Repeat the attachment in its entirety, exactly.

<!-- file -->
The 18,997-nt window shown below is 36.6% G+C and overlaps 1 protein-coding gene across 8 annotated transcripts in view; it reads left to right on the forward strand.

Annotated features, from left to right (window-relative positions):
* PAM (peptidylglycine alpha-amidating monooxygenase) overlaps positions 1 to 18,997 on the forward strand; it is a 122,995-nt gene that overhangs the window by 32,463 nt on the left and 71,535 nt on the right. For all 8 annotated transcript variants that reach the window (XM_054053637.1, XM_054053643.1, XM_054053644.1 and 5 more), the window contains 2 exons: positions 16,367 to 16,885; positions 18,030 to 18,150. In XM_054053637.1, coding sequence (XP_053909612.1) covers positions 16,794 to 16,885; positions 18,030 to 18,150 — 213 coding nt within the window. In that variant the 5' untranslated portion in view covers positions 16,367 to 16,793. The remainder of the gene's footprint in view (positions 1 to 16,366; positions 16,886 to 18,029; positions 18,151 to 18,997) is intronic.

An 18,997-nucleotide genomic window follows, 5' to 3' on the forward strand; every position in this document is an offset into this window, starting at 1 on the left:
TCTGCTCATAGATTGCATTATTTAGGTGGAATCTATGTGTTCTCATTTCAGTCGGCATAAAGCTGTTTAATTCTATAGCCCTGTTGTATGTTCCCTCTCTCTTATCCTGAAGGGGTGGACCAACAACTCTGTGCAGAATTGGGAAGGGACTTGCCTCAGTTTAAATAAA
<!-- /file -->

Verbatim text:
The 18,997-nt window shown below is 36.6% G+C and overlaps 1 protein-coding gene across 8 annotated transcripts in view; it reads left to right on the forward strand.

Annotated features, from left to right (window-relative positions):
* PAM (peptidylglycine alpha-amidating monooxygenase) overlaps positions 1 to 18,997 on the forward strand; it is a 122,995-nt gene that overhangs the window by 32,463 nt on the left and 71,535 nt on the right. For all 8 annotated transcript variants that reach the window (XM_054053637.1, XM_054053643.1, XM_054053644.1 and 5 more), the window contains 2 exons: positions 16,367 to 16,885; positions 18,030 to 18,150. In XM_054053637.1, coding sequence (XP_053909612.1) covers positions 16,794 to 16,885; positions 18,030 to 18,150 — 213 coding nt within the window. In that variant the 5' untranslated portion in view covers positions 16,367 to 16,793. The remainder of the gene's footprint in view (positions 1 to 16,366; positions 16,886 to 18,029; positions 18,151 to 18,997) is intronic.

An 18,997-nucleotide genomic window follows, 5' to 3' on the forward strand; every position in this document is an offset into this window, starting at 1 on the left:
TCTGCTCATAGATTGCATTATTTAGGTGGAATCTATGTGTTCTCATTTCAGTCGGCATAAAGCTGTTTAATTCTATAGCCCTGTTGTATGTTCCCTCTCTCTTATCCTGAAGGGGTGGACCAACAACTCTGTGCAGAATTGGGAAGGGACTTGCCTCAGTTTAAATAAA